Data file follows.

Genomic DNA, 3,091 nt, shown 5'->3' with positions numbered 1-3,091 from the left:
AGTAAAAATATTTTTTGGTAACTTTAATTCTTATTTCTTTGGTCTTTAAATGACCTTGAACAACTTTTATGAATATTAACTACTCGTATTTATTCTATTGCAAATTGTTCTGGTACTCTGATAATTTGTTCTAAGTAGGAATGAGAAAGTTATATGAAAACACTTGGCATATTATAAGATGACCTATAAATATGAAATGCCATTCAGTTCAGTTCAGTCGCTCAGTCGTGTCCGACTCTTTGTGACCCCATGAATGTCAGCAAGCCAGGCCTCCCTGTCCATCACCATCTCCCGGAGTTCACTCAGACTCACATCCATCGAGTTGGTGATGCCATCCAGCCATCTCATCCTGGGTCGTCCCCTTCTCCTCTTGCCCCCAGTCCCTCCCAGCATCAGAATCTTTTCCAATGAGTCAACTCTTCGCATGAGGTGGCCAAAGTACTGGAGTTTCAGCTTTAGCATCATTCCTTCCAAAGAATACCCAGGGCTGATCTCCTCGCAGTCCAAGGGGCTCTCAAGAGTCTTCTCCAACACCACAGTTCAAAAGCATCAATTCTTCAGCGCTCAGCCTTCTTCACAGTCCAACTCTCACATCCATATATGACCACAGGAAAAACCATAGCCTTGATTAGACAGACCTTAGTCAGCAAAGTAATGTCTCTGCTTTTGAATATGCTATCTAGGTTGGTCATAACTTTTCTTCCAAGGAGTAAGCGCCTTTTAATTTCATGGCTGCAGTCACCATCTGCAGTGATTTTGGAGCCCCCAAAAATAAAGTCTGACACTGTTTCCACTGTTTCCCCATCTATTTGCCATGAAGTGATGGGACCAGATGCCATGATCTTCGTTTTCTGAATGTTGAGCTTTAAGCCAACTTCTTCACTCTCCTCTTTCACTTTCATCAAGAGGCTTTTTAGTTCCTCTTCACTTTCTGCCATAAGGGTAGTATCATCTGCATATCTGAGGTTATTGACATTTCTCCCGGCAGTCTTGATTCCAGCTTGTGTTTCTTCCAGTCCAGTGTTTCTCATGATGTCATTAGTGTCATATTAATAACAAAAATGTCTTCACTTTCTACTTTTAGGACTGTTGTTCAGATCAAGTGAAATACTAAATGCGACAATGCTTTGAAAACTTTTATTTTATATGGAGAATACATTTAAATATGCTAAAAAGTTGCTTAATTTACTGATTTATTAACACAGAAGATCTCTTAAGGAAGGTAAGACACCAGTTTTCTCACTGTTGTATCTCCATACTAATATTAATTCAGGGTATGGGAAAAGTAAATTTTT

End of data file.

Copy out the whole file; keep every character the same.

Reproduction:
Genomic DNA, 3,091 nt, shown 5'->3' with positions numbered 1-3,091 from the left:
AGTAAAAATATTTTTTGGTAACTTTAATTCTTATTTCTTTGGTCTTTAAATGACCTTGAACAACTTTTATGAATATTAACTACTCGTATTTATTCTATTGCAAATTGTTCTGGTACTCTGATAATTTGTTCTAAGTAGGAATGAGAAAGTTATATGAAAACACTTGGCATATTATAAGATGACCTATAAATATGAAATGCCATTCAGTTCAGTTCAGTCGCTCAGTCGTGTCCGACTCTTTGTGACCCCATGAATGTCAGCAAGCCAGGCCTCCCTGTCCATCACCATCTCCCGGAGTTCACTCAGACTCACATCCATCGAGTTGGTGATGCCATCCAGCCATCTCATCCTGGGTCGTCCCCTTCTCCTCTTGCCCCCAGTCCCTCCCAGCATCAGAATCTTTTCCAATGAGTCAACTCTTCGCATGAGGTGGCCAAAGTACTGGAGTTTCAGCTTTAGCATCATTCCTTCCAAAGAATACCCAGGGCTGATCTCCTCGCAGTCCAAGGGGCTCTCAAGAGTCTTCTCCAACACCACAGTTCAAAAGCATCAATTCTTCAGCGCTCAGCCTTCTTCACAGTCCAACTCTCACATCCATATATGACCACAGGAAAAACCATAGCCTTGATTAGACAGACCTTAGTCAGCAAAGTAATGTCTCTGCTTTTGAATATGCTATCTAGGTTGGTCATAACTTTTCTTCCAAGGAGTAAGCGCCTTTTAATTTCATGGCTGCAGTCACCATCTGCAGTGATTTTGGAGCCCCCAAAAATAAAGTCTGACACTGTTTCCACTGTTTCCCCATCTATTTGCCATGAAGTGATGGGACCAGATGCCATGATCTTCGTTTTCTGAATGTTGAGCTTTAAGCCAACTTCTTCACTCTCCTCTTTCACTTTCATCAAGAGGCTTTTTAGTTCCTCTTCACTTTCTGCCATAAGGGTAGTATCATCTGCATATCTGAGGTTATTGACATTTCTCCCGGCAGTCTTGATTCCAGCTTGTGTTTCTTCCAGTCCAGTGTTTCTCATGATGTCATTAGTGTCATATTAATAACAAAAATGTCTTCACTTTCTACTTTTAGGACTGTTGTTCAGATCAAGTGAAATACTAAATGCGACAATGCTTTGAAAACTTTTATTTTATATGGAGAATACATTTAAATATGCTAAAAAGTTGCTTAATTTACTGATTTATTAACACAGAAGATCTCTTAAGGAAGGTAAGACACCAGTTTTCTCACTGTTGTATCTCCATACTAATATTAATTCAGGGTATGGGAAAAGTAAATTTTT